The Best of Kass
Among his posts this week, Kass discussed why recent economic data are consistent with not-too-shabby growth, why blame for the Facebook IPO mess should go to all the investors who scrambled to buy the stock, and why equities are undervalued.
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Originally published on Thursday, May 24 at 10:44 a.m. EDT.
It is important to recognize that the releases are consistent with real GDP growth of about 2.5%.
Let's review this morning's domestic economic data.
But first, despite some weakness, it is important to recognize that the releases are consistent with real GDP growth of about 2.5%, which is not great but not a disaster -- more of a muddle-through backdrop, which remains my baseline expectation, and given valuations today, arguably more than discounted in the S&P 500.
April durable goods rose by 0.2% (month over month), in line with forecasts, but much of the strength was in volatile aircraft orders. Adjusted for this, orders dropped by 0.6% compared to a decline of 0.8% in March and expectations of an increase of 0.8%. This and the core capex shipments data are consistent with sub-2% real growth in the second quarter.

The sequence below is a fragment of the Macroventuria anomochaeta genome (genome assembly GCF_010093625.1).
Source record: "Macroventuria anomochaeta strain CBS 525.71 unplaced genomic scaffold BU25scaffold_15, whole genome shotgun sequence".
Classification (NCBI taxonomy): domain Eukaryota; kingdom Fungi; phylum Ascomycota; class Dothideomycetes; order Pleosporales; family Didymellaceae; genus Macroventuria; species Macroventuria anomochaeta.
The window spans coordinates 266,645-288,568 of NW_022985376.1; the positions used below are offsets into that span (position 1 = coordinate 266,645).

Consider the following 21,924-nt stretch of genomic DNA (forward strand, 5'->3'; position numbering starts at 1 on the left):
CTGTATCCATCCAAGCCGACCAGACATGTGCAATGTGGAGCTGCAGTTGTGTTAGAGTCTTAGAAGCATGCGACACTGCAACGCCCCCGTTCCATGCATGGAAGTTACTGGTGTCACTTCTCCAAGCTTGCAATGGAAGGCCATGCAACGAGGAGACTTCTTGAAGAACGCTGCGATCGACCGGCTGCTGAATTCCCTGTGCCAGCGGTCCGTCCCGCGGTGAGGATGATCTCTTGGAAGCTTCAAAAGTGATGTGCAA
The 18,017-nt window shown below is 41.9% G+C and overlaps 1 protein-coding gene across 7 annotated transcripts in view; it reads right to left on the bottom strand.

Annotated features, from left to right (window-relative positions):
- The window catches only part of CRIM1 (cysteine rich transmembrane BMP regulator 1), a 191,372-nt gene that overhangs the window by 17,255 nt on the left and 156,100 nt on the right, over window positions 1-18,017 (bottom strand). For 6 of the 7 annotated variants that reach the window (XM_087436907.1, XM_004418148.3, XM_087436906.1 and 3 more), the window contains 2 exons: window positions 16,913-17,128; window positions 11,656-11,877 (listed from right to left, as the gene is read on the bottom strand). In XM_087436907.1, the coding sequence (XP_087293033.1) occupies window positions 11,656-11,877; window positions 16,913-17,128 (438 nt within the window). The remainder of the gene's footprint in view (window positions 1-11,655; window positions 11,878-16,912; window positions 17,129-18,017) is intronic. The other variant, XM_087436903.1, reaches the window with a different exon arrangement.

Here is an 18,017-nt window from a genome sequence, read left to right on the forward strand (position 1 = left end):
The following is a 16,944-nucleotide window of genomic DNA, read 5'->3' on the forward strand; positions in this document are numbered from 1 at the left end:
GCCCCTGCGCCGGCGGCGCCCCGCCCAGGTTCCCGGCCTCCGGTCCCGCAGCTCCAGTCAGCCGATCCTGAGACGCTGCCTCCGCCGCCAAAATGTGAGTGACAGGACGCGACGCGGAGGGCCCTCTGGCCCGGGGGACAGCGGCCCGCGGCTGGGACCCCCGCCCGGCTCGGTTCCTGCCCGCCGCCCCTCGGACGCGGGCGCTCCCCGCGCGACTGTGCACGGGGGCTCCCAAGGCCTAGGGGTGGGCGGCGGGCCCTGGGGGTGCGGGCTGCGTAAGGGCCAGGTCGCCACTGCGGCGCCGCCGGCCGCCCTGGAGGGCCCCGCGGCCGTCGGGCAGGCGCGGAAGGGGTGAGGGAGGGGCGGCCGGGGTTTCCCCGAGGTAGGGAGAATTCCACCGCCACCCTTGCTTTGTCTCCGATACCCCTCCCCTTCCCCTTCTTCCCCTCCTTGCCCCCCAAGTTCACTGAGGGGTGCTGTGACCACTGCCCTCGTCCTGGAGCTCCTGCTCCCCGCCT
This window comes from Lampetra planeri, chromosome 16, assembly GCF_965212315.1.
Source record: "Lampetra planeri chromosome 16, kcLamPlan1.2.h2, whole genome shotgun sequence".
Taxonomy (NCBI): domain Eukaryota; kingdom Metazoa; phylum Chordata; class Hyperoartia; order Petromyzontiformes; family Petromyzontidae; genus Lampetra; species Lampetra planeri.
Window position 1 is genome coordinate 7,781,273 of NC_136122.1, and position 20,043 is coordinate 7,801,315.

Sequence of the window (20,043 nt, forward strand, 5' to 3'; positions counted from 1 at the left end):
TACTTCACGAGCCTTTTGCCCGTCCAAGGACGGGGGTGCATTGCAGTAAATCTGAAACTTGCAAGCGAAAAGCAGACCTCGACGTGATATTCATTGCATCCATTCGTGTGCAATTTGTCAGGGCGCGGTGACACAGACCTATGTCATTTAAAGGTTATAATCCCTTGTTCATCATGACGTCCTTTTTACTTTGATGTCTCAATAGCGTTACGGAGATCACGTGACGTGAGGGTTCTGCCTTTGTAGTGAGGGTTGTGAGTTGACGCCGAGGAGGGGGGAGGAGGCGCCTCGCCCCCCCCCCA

Let's hope that the history of the first month of a quarter being weak followed by two months of strength comes true in the immediate future.
In contrast to weak orders, the May flash PMI was strong (53.9), though down from the previous month's 56 reading. This is consistent with better-than-2.5% real GDP.
Lastly, the initial jobless claims were in line and consistent of private jobs growth greater than 170,000 per month.
All in all, I continue to expect 2% to 2.5% real GDP growth this year in the U.S. Add on some inflation, and nominal growth will exceed 4.5%, which should translate into S&P revenue and corporate profit growth of 6% to 7% in 2012.
My expectations are now above the market's expectations.